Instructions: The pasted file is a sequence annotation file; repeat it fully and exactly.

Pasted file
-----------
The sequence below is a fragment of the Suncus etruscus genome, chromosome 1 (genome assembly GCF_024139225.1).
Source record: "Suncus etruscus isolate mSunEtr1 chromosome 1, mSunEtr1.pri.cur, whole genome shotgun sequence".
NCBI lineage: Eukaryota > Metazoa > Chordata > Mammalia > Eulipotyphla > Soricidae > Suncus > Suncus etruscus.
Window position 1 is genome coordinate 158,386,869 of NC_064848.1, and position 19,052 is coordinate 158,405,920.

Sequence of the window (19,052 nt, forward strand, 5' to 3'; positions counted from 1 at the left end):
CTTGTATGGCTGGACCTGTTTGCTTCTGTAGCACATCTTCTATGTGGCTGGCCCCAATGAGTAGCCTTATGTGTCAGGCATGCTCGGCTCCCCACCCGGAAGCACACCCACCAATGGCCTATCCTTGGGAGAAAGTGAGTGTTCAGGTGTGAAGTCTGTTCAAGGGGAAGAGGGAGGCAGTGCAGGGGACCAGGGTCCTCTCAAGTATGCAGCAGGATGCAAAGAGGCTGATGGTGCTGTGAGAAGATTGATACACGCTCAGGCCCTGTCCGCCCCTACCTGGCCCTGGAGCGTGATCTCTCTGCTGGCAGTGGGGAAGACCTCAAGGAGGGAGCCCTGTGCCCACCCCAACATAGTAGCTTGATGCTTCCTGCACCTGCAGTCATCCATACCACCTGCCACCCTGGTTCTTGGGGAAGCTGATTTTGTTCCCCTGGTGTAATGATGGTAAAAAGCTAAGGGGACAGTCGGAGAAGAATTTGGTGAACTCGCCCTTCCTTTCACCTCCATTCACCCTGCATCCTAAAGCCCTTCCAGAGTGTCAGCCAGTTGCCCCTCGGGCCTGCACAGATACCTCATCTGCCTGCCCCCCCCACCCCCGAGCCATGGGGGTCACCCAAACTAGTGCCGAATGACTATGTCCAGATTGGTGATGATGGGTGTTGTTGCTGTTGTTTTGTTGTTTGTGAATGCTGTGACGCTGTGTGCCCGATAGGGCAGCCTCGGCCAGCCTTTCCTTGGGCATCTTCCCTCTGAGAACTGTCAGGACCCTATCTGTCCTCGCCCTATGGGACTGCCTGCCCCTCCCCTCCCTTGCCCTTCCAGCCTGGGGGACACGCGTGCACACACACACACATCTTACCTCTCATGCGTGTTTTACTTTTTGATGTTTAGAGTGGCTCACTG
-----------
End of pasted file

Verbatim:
The sequence below is a fragment of the Suncus etruscus genome, chromosome 1 (genome assembly GCF_024139225.1).
Source record: "Suncus etruscus isolate mSunEtr1 chromosome 1, mSunEtr1.pri.cur, whole genome shotgun sequence".
NCBI lineage: Eukaryota > Metazoa > Chordata > Mammalia > Eulipotyphla > Soricidae > Suncus > Suncus etruscus.
Window position 1 is genome coordinate 158,386,869 of NC_064848.1, and position 19,052 is coordinate 158,405,920.

Sequence of the window (19,052 nt, forward strand, 5' to 3'; positions counted from 1 at the left end):
CTTGTATGGCTGGACCTGTTTGCTTCTGTAGCACATCTTCTATGTGGCTGGCCCCAATGAGTAGCCTTATGTGTCAGGCATGCTCGGCTCCCCACCCGGAAGCACACCCACCAATGGCCTATCCTTGGGAGAAAGTGAGTGTTCAGGTGTGAAGTCTGTTCAAGGGGAAGAGGGAGGCAGTGCAGGGGACCAGGGTCCTCTCAAGTATGCAGCAGGATGCAAAGAGGCTGATGGTGCTGTGAGAAGATTGATACACGCTCAGGCCCTGTCCGCCCCTACCTGGCCCTGGAGCGTGATCTCTCTGCTGGCAGTGGGGAAGACCTCAAGGAGGGAGCCCTGTGCCCACCCCAACATAGTAGCTTGATGCTTCCTGCACCTGCAGTCATCCATACCACCTGCCACCCTGGTTCTTGGGGAAGCTGATTTTGTTCCCCTGGTGTAATGATGGTAAAAAGCTAAGGGGACAGTCGGAGAAGAATTTGGTGAACTCGCCCTTCCTTTCACCTCCATTCACCCTGCATCCTAAAGCCCTTCCAGAGTGTCAGCCAGTTGCCCCTCGGGCCTGCACAGATACCTCATCTGCCTGCCCCCCCCACCCCCGAGCCATGGGGGTCACCCAAACTAGTGCCGAATGACTATGTCCAGATTGGTGATGATGGGTGTTGTTGCTGTTGTTTTGTTGTTTGTGAATGCTGTGACGCTGTGTGCCCGATAGGGCAGCCTCGGCCAGCCTTTCCTTGGGCATCTTCCCTCTGAGAACTGTCAGGACCCTATCTGTCCTCGCCCTATGGGACTGCCTGCCCCTCCCCTCCCTTGCCCTTCCAGCCTGGGGGACACGCGTGCACACACACACACATCTTACCTCTCATGCGTGTTTTACTTTTTGATGTTTAGAGTGGCTCACTG